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Robert W Gore 1937-2020

American engineer, scientist, inventor and businessman Robert ‘Bob’ Gore – creator of the Gore-Tex water-resistant and breathable fabric – died recently at the age of 83. Having graduated from the University of Delaware in 1959 with a bachelor’s degree in chemical engineering, he went on to earn a PhD in the same discipline four years later. Mr Gore joined his father’s company – WL Gore & Associates – as a research associate, and in 1967 he became head of the technical and research team.

In 1969, Bob Gore was working on a process to stretch extruded polytetrafluoroethylene (PTFE) into pipe thread tape when he discovered how to expand the polymer into a microporous structure that was approximately 70 per cent air. He continued to investigate the properties of the new material, a patent application for which was filed on May 21st 1970.

Mr Gore conducted research into the production of sheets of expanded PTFE, and by 1971 he was investigating processes to combine the resulting stretched membrane with supporting materials to increase its strength. Based on this work, the company developed a waterproof laminate which is now trademarked as ‘Gore-Tex’. This laminate is typically placed between an outer fabric and an inner lining, and permits moisture to pass through. A polymer coating is also used to increase the fabric’s ability to repel water.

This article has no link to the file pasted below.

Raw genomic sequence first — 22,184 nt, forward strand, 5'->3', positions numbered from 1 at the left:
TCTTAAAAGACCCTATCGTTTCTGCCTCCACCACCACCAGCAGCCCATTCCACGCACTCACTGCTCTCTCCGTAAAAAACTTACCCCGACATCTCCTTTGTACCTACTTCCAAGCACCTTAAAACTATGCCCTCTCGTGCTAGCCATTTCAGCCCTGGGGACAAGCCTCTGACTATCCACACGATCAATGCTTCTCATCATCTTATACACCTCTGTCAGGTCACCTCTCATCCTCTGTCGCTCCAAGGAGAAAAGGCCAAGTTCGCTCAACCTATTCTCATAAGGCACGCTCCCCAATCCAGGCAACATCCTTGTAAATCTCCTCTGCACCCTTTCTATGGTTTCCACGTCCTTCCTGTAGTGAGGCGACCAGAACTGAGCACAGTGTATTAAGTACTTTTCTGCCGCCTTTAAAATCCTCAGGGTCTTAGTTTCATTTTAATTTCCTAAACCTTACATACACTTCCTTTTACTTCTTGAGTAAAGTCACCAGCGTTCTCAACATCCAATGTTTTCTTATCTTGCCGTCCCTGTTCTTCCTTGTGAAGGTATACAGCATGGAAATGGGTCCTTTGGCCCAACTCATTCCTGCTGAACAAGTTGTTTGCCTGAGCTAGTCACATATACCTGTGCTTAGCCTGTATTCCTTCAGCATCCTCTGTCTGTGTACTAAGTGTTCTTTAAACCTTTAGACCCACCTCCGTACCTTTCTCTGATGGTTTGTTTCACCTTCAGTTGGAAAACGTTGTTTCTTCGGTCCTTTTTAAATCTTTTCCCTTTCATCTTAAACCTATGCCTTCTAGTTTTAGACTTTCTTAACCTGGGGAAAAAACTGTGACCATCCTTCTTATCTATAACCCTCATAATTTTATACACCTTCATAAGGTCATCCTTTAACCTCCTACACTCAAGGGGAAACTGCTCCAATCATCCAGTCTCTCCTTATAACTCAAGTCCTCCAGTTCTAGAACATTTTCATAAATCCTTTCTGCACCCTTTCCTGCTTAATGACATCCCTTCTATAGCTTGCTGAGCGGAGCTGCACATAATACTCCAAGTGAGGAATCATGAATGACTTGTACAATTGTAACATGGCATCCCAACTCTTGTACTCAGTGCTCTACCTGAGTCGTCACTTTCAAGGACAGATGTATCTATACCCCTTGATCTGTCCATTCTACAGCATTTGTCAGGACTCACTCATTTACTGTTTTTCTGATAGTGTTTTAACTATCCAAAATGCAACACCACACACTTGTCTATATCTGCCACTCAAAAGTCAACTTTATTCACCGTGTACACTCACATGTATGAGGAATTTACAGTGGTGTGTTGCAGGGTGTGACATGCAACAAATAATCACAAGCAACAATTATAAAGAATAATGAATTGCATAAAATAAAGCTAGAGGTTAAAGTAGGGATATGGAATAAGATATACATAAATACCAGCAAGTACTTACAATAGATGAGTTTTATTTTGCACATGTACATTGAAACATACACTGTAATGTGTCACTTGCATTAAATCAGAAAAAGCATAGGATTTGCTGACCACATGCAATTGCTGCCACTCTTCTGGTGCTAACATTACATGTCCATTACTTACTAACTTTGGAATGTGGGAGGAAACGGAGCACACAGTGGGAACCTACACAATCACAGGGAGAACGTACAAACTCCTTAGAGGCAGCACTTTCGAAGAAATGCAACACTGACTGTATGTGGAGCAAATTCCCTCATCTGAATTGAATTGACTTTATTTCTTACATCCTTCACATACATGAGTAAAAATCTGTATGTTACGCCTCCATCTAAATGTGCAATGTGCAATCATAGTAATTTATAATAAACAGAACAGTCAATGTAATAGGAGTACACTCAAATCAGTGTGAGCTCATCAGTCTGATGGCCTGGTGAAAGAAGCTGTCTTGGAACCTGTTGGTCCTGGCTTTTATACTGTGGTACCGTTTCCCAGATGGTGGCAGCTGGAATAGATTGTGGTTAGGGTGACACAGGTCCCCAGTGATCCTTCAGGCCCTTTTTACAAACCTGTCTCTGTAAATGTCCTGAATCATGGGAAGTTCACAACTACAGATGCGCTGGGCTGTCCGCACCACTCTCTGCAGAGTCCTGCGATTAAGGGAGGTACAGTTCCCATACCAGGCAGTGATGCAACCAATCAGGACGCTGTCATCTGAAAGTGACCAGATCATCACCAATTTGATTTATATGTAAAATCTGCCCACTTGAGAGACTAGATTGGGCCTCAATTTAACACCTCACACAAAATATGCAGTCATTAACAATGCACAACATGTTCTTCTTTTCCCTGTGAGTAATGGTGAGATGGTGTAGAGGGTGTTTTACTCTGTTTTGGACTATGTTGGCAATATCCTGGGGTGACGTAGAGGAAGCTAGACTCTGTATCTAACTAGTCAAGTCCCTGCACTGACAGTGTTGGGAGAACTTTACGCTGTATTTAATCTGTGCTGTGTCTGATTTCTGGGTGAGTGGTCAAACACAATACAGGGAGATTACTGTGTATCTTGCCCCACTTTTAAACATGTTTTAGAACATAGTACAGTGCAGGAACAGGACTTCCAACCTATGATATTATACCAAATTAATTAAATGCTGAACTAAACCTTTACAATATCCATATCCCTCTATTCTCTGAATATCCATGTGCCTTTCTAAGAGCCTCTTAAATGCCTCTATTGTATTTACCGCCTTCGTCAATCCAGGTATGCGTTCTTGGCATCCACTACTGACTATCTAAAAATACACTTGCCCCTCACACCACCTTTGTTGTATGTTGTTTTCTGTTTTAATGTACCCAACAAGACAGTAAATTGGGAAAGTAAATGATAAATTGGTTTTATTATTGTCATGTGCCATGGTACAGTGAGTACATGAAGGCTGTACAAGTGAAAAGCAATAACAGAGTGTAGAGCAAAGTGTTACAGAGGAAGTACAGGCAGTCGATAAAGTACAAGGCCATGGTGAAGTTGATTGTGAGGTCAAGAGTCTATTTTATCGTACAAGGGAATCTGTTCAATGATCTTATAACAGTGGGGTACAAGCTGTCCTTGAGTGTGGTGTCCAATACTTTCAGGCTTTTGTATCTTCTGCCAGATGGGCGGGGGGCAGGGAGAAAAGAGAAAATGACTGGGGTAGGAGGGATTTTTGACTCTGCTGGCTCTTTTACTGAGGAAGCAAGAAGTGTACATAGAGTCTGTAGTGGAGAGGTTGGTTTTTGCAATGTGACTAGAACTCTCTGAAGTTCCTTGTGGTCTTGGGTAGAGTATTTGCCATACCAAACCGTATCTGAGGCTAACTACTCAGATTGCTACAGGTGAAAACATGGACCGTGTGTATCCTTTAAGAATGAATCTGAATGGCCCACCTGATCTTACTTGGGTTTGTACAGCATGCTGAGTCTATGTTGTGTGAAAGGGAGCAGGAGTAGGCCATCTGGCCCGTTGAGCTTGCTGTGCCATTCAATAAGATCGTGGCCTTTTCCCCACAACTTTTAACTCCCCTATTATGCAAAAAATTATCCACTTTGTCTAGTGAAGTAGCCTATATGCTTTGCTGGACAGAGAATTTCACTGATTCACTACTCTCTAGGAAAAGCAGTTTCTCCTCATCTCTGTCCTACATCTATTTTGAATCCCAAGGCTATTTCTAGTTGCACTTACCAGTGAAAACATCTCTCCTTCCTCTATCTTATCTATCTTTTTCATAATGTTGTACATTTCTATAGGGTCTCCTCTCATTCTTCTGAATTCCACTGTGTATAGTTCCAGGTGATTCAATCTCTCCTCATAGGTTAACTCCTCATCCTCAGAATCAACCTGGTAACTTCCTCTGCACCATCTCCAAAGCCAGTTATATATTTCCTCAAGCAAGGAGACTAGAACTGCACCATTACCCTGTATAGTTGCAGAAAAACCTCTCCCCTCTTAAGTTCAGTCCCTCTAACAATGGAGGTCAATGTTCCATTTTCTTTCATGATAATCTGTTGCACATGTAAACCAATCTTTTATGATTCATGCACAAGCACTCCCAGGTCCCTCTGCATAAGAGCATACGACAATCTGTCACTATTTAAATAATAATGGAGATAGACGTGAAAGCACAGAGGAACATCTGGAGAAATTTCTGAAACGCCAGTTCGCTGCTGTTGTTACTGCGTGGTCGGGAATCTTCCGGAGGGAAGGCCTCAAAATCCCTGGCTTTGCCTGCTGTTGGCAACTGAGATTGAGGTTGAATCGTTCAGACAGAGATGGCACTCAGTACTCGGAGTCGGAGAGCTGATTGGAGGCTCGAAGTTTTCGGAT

The manufacturing process was patented in 1972, and the first commercial sales of this product were made four years later. Bob Gore became president and chief executive of the company in 1976, when he took over the role from his father.

In 1981, Gore-Tex went into orbit, when it was selected by NASA for incorporation into space suits worn by the astronauts during the organisation’s first space shuttle mission. Today, Gore-Tex is well known for being marketed as a waterproof, breathable fabric used in sports footwear and outdoor clothing.

Commenting on the man behind this famous brand, company chief executive Jason Field said: “Gore associates considered Bob a leader, a mentor and a contributor to their personal success and the success of the enterprise. His passion for the quality and performance of our products and his incisive questions and insights shaped not only the culture of our technology efforts but the values at the core of who we are.”

Publishing Data

This article was originally published on page 6 of the November 2020 issue of SATRA Bulletin.

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